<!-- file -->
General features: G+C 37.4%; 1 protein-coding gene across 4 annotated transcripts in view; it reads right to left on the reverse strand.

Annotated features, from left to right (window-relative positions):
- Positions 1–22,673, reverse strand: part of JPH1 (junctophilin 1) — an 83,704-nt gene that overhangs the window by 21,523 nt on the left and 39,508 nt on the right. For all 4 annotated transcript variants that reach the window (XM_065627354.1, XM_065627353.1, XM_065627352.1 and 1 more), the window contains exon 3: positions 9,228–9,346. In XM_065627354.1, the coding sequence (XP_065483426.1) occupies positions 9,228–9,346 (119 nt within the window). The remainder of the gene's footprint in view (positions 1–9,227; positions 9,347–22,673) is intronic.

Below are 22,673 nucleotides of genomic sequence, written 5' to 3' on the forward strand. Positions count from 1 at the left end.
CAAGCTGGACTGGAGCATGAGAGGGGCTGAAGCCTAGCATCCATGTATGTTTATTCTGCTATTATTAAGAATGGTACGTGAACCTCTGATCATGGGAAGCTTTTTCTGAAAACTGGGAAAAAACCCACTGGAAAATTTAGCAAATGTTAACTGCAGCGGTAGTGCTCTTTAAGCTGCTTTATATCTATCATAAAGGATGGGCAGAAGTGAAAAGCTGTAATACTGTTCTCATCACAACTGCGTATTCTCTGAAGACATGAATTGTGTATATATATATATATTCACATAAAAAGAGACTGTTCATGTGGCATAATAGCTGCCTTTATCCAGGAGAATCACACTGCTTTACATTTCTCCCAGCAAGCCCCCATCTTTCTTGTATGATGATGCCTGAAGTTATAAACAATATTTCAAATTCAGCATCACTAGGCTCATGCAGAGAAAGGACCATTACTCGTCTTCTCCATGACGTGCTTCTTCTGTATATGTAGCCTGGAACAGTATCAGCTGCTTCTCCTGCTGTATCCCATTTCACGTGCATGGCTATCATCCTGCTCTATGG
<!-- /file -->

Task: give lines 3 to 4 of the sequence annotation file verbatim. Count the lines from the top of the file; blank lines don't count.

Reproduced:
- Positions 1–22,673, reverse strand: part of JPH1 (junctophilin 1) — an 83,704-nt gene that overhangs the window by 21,523 nt on the left and 39,508 nt on the right. For all 4 annotated transcript variants that reach the window (XM_065627354.1, XM_065627353.1, XM_065627352.1 and 1 more), the window contains exon 3: positions 9,228–9,346. In XM_065627354.1, the coding sequence (XP_065483426.1) occupies positions 9,228–9,346 (119 nt within the window). The remainder of the gene's footprint in view (positions 1–9,227; positions 9,347–22,673) is intronic.

Below are 22,673 nucleotides of genomic sequence, written 5' to 3' on the forward strand. Positions count from 1 at the left end.